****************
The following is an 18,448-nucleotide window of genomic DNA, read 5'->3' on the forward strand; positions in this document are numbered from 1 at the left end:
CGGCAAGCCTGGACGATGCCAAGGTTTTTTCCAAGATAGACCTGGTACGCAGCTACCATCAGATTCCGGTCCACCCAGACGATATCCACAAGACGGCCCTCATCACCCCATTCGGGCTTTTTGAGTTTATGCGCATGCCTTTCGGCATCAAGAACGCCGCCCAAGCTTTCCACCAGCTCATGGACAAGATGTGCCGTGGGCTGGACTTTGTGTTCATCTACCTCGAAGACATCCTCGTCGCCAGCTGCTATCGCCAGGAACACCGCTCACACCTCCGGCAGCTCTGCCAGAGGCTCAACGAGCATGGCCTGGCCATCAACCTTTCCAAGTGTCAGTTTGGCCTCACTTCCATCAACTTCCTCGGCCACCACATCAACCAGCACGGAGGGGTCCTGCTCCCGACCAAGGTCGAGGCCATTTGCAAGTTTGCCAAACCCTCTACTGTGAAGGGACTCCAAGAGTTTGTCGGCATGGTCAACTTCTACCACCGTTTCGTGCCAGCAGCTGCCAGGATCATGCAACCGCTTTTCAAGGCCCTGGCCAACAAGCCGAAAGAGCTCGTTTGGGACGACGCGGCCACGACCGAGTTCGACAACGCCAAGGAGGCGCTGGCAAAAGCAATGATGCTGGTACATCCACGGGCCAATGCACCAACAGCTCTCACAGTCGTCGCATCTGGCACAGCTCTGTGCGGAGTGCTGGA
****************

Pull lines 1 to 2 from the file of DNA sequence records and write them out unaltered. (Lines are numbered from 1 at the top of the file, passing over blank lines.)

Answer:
The following is an 18,448-nucleotide window of genomic DNA, read 5'->3' on the forward strand; positions in this document are numbered from 1 at the left end:
CGGCAAGCCTGGACGATGCCAAGGTTTTTTCCAAGATAGACCTGGTACGCAGCTACCATCAGATTCCGGTCCACCCAGACGATATCCACAAGACGGCCCTCATCACCCCATTCGGGCTTTTTGAGTTTATGCGCATGCCTTTCGGCATCAAGAACGCCGCCCAAGCTTTCCACCAGCTCATGGACAAGATGTGCCGTGGGCTGGACTTTGTGTTCATCTACCTCGAAGACATCCTCGTCGCCAGCTGCTATCGCCAGGAACACCGCTCACACCTCCGGCAGCTCTGCCAGAGGCTCAACGAGCATGGCCTGGCCATCAACCTTTCCAAGTGTCAGTTTGGCCTCACTTCCATCAACTTCCTCGGCCACCACATCAACCAGCACGGAGGGGTCCTGCTCCCGACCAAGGTCGAGGCCATTTGCAAGTTTGCCAAACCCTCTACTGTGAAGGGACTCCAAGAGTTTGTCGGCATGGTCAACTTCTACCACCGTTTCGTGCCAGCAGCTGCCAGGATCATGCAACCGCTTTTCAAGGCCCTGGCCAACAAGCCGAAAGAGCTCGTTTGGGACGACGCGGCCACGACCGAGTTCGACAACGCCAAGGAGGCGCTGGCAAAAGCAATGATGCTGGTACATCCACGGGCCAATGCACCAACAGCTCTCACAGTCGTCGCATCTGGCACAGCTCTGTGCGGAGTGCTGGA